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South Korea has low productivity

South Korea‘s dual economy continues to be characterized by large productivity gaps between manufacturing and services, between large and small businesses, and between regular and non-regular workers, according to a World Trade Organization (WTO) report.

All this contributes to the slow growth of productivity in that country.

As a point of comparison, South Korea’s productivity is half that of Organization for Economic Co-operation and Development (OECD) countries, and due to long working hours, South Korea is the country with the most hand of labor employed across the OECD.

In 2017, total factor productivity growth remained around 65% of that of the United States.

Despite the dynamism of digital technologies, the productivity of the Korean economy is well below the OECD average, reflecting various structural features.

As in many OECD countries, most of the jobs created in the new SMEs are associated with low-productivity activities (such as commerce, transport, accommodation and restaurants); in the higher productivity sectors (such as the manufacturing sector), SMEs represent a high percentage of companies and employment, but are less productive than large companies.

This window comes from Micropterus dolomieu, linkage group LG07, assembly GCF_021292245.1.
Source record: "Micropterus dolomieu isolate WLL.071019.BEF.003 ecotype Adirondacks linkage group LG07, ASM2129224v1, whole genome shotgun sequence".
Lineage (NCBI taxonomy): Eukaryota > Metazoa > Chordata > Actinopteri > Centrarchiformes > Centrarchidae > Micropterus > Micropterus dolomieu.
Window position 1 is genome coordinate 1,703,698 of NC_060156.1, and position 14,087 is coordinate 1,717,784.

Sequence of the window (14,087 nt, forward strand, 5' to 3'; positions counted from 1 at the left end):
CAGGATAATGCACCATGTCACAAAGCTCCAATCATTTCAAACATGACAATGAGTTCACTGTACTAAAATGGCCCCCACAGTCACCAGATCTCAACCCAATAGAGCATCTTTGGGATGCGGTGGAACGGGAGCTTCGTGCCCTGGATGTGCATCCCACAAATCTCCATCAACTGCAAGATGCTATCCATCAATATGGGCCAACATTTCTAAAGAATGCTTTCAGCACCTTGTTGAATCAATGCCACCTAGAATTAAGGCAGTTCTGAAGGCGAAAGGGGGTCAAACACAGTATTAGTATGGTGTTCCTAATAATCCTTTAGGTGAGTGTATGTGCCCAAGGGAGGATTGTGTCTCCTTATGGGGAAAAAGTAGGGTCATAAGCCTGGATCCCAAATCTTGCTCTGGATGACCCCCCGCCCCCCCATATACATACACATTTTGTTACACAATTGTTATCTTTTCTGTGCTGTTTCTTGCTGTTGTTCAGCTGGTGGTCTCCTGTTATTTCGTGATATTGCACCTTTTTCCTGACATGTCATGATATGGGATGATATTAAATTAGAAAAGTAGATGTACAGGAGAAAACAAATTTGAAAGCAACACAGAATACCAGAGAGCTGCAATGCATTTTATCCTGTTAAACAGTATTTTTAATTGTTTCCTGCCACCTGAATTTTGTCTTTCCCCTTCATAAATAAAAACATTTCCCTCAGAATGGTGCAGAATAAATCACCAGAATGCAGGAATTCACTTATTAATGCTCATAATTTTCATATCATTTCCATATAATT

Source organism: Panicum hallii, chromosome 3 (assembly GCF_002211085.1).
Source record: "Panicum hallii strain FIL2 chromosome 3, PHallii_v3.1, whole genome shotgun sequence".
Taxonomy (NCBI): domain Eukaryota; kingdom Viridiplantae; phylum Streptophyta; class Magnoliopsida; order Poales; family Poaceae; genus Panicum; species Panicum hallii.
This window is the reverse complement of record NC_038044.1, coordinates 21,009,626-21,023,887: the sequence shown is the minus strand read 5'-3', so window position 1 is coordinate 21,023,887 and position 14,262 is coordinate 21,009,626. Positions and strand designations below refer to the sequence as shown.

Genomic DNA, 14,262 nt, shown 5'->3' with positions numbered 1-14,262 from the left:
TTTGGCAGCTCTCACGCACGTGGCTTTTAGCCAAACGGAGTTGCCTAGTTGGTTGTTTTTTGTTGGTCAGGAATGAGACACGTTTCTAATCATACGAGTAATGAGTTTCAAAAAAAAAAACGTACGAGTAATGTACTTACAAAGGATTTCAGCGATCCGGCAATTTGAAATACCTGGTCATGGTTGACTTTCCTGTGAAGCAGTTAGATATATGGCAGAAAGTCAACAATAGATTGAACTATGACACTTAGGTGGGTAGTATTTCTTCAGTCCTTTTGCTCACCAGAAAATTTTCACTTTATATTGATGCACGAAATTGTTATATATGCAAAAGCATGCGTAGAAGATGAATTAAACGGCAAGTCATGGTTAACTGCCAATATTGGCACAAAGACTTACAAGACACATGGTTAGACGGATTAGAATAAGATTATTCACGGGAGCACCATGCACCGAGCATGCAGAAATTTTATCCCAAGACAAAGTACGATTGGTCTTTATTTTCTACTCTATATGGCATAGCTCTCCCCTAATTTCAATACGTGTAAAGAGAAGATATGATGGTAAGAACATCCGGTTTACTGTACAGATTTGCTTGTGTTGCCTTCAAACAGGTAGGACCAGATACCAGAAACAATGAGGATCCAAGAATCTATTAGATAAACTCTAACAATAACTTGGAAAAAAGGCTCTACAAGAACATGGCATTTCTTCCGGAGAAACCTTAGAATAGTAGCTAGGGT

This difference in productivity, which is observed in all OECD countries, is substantially larger in South Korea.

Some macroeconomic indicators, 2016-2020

Productivity

The manufacturing sector plays an important role in the South Korean economy and is export-oriented (27.2% of GDP in 2020, 91.4% of total merchandise exports in 2020).

South Korea is one of the main hubs of international manufacturing production networks.

The sector is still dominated by large conglomerates, and the gap in labor productivity between large companies and SMEs is wide.

In 2018, Korea’s inequality index was 0.345 (0.355 in 2016). The Gini index compares the cumulative percentages of the population with the cumulative percentages of the income they receive, and ranges from 0 (representing perfect equality) to 1 (perfect inequality).

Income inequality is relatively high due to wage dispersion, little income redistribution and a dual labor market (permanent and non-permanent workers), which is explained in part by the significant differences in productivity that exist between large companies and SMEs, and between industry and services, which translates into strong wage inequalities.

Redistribution through taxes and benefits is more limited than in most other OECD countries. In 2018, the poverty gap was 0.342 (0.351 in 2016).

 

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